Hindu Cosmology

Hindu Cosmology upholds the idea that creation is timeless, having no beginning in time. Each creation is preceded by dissolution and each dissolution is followed by creation. The whole cosmos exists in two states - the unmanifested or undifferentiated state and the manifested or differentiated state. This has been going on eternally. There are many universes - all follow the same rhythm, creation and dissolution (the systole and diastole of the cosmic heart). According to the Bhagavad Gita this srishti (creation) and pralaya (dissolution) recur at a period of 1,000 mahayuga or 4.32 billion years or 4,320 million years:

For a thousand ages lasts One day of Brahma, And for a thousand ages one such night;
This knowing, men will know (what is meant by) day and night.
At the day's dawning all things manifest; Spring forth from the Unmanifest;
And then at nightfall they dissolve again, In (that same mystery) surnamed "Unmanifest."

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Introduction

The Rig Veda describes the origin of the universe as:

"Then was not non-existence nor existence: there was no realm of air, no sky beyond it. What covered in, and where? and what gave shelter? Was water there, unfathomed depth of water? Death was not then, nor was there aught immortal: no sign was there, the day's and night's divider. That One Thing, breathless, breathed by its own nature: apart from it was nothing whatsoever. Darkness there was at first concealed in darkness this. All was indiscriminated chaos. All that existed then was void and form less: by the great power of Warmth was born that Unit. Thereafter rose Desire in the beginning, Desire, the primal seed and germ of Spirit. Sages who searched with their heart's thought discovered the existent's kinship in the non-existent. Transversely was their severing line extended: what was above it then, and what below it? There were begetters, there were mighty forces, free action here and energy up yonder. Who verily knows and who can here declare it, whence it was born and whence comes this creation? The devas are later than this world's production. Who knows then whence it first came into being? He, the first origin of this creation, whether he formed it all or did not form it, Whose eye controls this world in highest heaven, he verily knows it, or perhaps he knows not" - (Rig Veda 10.129.1-7)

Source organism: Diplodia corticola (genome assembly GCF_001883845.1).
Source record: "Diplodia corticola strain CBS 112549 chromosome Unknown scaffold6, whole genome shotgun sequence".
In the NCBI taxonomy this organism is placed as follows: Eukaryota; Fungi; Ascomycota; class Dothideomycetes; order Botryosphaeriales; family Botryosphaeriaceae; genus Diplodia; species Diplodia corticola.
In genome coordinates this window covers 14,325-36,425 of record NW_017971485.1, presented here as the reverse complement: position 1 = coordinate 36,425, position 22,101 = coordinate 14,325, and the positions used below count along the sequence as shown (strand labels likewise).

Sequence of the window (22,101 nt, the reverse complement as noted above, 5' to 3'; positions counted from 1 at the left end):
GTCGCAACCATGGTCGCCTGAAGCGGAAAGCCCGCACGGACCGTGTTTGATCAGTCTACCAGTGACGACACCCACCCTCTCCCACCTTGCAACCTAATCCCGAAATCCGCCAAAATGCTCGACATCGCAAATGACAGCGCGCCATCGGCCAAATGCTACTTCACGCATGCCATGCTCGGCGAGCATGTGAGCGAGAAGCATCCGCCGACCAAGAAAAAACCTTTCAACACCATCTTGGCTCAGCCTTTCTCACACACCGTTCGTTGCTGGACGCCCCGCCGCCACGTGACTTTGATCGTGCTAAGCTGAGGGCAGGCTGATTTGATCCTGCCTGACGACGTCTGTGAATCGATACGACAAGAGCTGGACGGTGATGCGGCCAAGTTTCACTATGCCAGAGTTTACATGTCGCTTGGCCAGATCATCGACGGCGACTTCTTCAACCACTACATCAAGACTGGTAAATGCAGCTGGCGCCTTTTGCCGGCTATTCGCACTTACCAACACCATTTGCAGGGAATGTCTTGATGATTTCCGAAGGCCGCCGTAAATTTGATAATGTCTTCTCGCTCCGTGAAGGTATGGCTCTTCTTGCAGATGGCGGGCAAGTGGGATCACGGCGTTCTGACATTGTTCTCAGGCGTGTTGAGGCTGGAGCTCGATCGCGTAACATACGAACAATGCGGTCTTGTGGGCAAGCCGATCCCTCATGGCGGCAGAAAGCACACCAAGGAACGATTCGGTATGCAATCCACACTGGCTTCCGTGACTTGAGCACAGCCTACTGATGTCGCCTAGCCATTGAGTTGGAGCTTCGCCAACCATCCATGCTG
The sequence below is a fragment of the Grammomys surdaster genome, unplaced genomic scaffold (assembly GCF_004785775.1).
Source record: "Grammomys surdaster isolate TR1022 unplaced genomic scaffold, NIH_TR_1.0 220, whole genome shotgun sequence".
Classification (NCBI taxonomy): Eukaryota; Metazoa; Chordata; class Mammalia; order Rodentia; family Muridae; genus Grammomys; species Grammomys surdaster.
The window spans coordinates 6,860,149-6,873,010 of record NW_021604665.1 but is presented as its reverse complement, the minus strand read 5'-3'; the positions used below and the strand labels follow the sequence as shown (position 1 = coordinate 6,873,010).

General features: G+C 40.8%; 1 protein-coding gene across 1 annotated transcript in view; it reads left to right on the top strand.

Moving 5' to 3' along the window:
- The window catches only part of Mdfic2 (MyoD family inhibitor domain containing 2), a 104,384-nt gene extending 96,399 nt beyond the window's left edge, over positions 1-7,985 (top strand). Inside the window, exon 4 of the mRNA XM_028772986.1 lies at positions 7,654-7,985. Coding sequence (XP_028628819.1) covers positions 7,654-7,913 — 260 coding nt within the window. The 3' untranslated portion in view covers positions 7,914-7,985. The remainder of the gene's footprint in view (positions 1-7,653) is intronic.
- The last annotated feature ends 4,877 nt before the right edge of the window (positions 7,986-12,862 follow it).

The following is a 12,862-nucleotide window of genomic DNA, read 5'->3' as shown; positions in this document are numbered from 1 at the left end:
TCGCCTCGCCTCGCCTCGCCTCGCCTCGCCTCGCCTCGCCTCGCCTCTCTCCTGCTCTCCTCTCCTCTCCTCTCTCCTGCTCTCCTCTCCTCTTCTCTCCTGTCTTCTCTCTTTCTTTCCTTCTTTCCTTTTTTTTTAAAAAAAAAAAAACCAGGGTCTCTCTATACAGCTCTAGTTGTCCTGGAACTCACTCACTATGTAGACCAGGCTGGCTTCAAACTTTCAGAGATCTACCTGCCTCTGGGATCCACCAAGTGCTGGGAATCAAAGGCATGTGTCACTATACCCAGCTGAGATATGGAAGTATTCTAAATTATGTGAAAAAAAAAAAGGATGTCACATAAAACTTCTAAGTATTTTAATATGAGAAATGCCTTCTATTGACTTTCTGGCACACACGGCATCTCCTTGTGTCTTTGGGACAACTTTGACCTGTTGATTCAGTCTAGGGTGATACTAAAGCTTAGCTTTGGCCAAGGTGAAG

Structure of the universe

The Yugas

  • Satya or Krta (1,728,000 years): Satya means "truth"; the age is also known as Krta, "action," i.e., the age in which the people did unquestioningly what their benevolent elders told them.
  • Treta (1,296,000 years): Treta means "three," the third age, counting backwards from the present: also the age in which the feelings and forces of good are as three parts, and those of evil as one; also the age in which people were specially "protected," trayate, by their elders.
  • Dva-para (864,000 years): Dva-para means "two-sided," hence doubt also.
  • Kali (432,000 years) which rotates in succession. Kali means "discord," "struggle".

And all of these add to 4,320,000 years. Now, these four yugas, taken together, constitute one Mahayuga. One thousand Mahayugas are one day of Brahma. Brahma's one day is one Kalpa. So one day of Brahma will be 432 crores or 4,320 million years or 4.32 billion years. A similar expanse of time will make His one night, and that is another Kalpa. Our wildest imagination staggers in conceiving Brahma's life-span. This is the expansive view of time. No other culture had this unique vision of the infinity of time as well as the infinity of space.

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